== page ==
NAHB: Builder Confidence Holds Firm in February Housing Market Index

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The NAHB’s Housing Market Index fell one point in February, though it’s still at its highest mark since 2006.

Builder confidence held firm in February’s Housing Market Index, falling just one point from January to a rating of 46, according to the National Association of Home Builders (NAHB).

Despite the decline, the Housing Market Index has risen strong in the last year, increasing from 29 in February 2012 (that’s a 59 percent increase!).

Housing Market Index Holds Firm in February

David Crowe, the chief economist for the NAHB, emphasized the Housing Market Index’s yearly gains in his analysis.

“Having risen strongly in 2012, the HMI hit a slight pause in the beginning of this year as builders adjusted their expectations to reflect the pace at which consumers are moving forward on new-home purchases,” Crowe said. “The index remains near its highest level since May of 2006, and we expect home building to continue on a modest rising trajectory this year.”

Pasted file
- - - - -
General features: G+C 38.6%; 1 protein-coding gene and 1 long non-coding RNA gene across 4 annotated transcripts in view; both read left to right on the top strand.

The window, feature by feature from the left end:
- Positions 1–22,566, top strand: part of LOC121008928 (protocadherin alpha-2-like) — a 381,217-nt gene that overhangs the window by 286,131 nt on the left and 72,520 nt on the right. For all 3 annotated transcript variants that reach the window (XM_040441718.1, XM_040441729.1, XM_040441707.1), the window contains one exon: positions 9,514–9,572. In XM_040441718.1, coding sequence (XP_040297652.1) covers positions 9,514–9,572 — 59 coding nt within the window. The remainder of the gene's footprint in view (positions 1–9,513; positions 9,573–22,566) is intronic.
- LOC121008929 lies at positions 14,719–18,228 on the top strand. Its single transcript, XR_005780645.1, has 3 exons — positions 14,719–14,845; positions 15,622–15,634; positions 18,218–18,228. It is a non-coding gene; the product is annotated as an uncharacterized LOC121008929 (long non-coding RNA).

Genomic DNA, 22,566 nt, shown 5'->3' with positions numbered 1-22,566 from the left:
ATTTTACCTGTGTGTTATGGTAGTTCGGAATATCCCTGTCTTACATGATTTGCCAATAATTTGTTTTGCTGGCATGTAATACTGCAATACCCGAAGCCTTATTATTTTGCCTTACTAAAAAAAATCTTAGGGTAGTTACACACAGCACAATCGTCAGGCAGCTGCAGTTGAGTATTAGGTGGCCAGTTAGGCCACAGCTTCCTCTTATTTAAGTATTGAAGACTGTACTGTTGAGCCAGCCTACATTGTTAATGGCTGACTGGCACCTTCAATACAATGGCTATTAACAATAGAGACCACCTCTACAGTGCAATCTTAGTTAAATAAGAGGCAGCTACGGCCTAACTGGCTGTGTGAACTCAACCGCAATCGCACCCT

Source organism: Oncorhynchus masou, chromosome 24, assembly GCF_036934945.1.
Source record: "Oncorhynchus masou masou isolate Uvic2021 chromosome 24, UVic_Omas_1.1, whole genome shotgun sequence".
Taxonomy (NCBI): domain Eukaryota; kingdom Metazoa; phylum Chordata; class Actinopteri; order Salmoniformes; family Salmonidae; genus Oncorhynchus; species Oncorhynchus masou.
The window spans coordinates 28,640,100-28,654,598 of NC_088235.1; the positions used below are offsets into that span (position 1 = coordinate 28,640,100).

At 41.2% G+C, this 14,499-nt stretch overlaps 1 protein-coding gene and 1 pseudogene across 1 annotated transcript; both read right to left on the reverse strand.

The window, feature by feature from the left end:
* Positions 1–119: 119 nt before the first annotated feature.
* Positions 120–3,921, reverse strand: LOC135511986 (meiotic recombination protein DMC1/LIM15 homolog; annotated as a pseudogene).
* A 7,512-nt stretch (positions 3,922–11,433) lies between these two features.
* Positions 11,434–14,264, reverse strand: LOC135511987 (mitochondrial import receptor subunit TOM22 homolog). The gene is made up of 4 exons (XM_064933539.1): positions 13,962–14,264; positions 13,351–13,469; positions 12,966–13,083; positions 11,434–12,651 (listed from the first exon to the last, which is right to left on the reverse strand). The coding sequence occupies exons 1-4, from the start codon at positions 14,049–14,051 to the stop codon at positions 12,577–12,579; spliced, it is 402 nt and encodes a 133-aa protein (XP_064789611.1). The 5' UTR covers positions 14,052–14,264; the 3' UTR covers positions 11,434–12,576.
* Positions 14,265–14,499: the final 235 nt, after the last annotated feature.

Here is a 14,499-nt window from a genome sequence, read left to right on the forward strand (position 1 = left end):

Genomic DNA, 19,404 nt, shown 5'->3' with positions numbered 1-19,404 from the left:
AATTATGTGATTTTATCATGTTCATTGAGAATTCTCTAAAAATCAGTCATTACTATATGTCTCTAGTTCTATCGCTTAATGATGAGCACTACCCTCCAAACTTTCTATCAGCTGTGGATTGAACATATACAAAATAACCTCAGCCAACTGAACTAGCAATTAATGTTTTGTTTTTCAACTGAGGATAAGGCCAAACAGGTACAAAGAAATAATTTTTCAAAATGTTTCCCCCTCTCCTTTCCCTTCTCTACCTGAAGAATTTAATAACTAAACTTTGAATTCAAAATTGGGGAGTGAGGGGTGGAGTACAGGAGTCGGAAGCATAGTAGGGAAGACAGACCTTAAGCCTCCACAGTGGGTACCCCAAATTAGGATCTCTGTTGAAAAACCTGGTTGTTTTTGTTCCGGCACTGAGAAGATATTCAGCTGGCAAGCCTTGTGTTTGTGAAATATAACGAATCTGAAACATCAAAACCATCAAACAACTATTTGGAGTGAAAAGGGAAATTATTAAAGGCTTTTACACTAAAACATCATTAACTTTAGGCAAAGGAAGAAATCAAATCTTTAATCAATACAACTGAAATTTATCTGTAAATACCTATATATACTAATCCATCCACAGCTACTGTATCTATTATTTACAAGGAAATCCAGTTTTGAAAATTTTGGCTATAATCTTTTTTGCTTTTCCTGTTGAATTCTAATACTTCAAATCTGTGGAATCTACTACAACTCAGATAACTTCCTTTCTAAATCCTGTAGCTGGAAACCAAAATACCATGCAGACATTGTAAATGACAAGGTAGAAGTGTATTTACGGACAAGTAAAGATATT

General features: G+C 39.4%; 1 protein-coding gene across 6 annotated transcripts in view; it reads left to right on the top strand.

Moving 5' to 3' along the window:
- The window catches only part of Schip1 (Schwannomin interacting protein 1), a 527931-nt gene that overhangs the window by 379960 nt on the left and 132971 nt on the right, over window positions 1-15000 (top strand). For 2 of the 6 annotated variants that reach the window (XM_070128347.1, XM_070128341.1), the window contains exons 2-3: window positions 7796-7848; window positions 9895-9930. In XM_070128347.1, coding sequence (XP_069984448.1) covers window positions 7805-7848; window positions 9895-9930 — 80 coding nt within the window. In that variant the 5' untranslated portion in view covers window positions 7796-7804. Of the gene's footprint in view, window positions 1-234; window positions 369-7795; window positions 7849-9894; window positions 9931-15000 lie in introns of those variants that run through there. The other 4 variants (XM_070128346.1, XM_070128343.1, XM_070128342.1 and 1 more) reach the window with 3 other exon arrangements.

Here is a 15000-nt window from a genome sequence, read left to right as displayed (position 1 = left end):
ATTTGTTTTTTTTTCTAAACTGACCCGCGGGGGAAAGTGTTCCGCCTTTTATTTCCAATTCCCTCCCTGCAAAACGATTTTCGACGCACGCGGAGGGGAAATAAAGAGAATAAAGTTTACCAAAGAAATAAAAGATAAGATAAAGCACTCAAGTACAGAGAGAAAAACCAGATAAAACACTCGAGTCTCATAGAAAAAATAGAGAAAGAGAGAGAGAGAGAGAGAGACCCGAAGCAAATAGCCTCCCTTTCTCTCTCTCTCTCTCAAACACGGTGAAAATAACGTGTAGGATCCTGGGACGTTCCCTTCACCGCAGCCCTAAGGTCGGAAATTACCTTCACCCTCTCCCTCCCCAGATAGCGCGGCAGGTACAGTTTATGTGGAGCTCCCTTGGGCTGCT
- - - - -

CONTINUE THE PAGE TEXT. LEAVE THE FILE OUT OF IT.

The more specific components of the Housing Market Index were:

  • The component measuring current sales conditions fell one point to 51, but remained above the sacred 50 mark, which means more builders saw conditions as “good” than “poor.”
  • Also, the component gauging sales expectations for the next six months rose one point to hit the 50 mark, which could be a good sign for the spring homebuying season.
  • Traffic of prospective buyers, though, did slip four points to 32.
  • Regionally, the West led the way with an index reading of 55, followed by the Midwest at 48, the South at 47 and the Northeast at 39.

Rick Judson, the NAHB’s chairman, noted that builder confidence has leveled out a bit the last four months, after rising through most of 2012; a number of factors, he said have contributed to that trend.

“This is partly due to ongoing uncertainties about job growth and consumer access to mortgage credit, but it’s also a reflection of the fact that builders are now confronting rising costs for building materials and, in some markets, limited availability of labor and lots as demand for new homes strengthens.”

We’ve covered rising building costs before, and it will definitely be something we’ll keep an eye on as the market begins to heat up over the next couple months.

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